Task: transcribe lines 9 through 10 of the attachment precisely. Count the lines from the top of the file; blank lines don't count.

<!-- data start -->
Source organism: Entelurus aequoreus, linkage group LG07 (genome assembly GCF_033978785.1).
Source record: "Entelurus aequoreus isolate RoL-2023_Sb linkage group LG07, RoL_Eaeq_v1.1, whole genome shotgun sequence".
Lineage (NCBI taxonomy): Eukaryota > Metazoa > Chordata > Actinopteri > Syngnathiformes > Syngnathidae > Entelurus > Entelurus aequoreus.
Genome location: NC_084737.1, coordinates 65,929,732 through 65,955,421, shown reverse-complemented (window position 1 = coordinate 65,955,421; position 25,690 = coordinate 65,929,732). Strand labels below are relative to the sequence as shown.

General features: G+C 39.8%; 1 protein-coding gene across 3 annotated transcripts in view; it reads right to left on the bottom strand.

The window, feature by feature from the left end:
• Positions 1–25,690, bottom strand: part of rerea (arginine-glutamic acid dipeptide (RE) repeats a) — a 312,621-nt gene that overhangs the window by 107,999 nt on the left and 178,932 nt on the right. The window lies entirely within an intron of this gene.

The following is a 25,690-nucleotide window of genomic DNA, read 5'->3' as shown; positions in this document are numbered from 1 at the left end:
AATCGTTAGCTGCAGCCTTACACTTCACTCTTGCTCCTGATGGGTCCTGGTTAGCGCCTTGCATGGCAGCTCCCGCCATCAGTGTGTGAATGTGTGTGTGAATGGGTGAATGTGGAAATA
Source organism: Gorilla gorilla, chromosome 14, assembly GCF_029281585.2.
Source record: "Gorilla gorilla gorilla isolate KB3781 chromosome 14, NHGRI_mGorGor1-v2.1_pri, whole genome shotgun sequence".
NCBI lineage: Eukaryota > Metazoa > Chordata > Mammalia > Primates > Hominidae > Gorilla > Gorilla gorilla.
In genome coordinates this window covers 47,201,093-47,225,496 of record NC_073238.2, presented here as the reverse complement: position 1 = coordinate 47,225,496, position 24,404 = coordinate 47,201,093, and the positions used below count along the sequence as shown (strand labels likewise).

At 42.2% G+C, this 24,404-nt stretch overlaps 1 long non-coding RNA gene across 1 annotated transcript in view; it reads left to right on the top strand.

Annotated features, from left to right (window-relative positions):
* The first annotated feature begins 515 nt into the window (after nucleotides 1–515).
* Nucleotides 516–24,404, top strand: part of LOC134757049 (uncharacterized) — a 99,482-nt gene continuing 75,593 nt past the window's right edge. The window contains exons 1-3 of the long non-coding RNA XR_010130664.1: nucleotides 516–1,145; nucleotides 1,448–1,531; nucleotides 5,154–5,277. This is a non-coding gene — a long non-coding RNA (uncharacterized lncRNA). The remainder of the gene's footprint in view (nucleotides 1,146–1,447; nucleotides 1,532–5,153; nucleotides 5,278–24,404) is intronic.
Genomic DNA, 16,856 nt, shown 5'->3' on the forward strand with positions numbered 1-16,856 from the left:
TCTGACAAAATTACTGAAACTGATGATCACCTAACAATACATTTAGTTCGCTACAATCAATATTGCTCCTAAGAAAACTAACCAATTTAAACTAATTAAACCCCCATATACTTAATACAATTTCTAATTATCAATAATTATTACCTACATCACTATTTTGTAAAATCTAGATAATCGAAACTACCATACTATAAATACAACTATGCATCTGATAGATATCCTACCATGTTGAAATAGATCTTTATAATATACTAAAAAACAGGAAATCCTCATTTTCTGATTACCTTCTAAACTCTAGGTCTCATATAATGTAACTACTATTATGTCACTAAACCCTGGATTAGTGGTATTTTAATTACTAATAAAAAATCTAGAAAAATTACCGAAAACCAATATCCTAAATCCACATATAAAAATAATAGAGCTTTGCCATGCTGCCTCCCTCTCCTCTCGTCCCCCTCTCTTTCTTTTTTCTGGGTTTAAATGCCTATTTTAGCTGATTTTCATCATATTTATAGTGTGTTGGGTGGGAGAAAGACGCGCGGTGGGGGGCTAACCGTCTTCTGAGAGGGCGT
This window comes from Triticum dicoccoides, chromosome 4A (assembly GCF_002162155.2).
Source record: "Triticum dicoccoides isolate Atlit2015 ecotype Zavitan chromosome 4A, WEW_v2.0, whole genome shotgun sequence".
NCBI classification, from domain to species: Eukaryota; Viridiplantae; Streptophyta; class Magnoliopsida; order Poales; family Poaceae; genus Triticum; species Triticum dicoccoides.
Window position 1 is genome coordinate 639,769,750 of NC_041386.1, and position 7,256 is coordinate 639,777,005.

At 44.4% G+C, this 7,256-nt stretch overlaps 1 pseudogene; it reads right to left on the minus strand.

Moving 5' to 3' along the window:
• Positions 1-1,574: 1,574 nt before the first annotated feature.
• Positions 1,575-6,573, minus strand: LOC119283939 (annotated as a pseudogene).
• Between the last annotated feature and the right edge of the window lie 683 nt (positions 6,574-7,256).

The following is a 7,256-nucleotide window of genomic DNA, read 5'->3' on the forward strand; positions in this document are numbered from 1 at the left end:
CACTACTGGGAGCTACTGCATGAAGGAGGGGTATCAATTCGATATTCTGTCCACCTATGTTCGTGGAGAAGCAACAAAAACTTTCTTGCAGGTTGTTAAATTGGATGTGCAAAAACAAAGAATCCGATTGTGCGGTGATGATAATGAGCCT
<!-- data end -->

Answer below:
AATCGTTAGCTGCAGCCTTACACTTCACTCTTGCTCCTGATGGGTCCTGGTTAGCGCCTTGCATGGCAGCTCCCGCCATCAGTGTGTGAATGTGTGTGTGAATGGGTGAATGTGGAAATA
Source organism: Gorilla gorilla, chromosome 14, assembly GCF_029281585.2.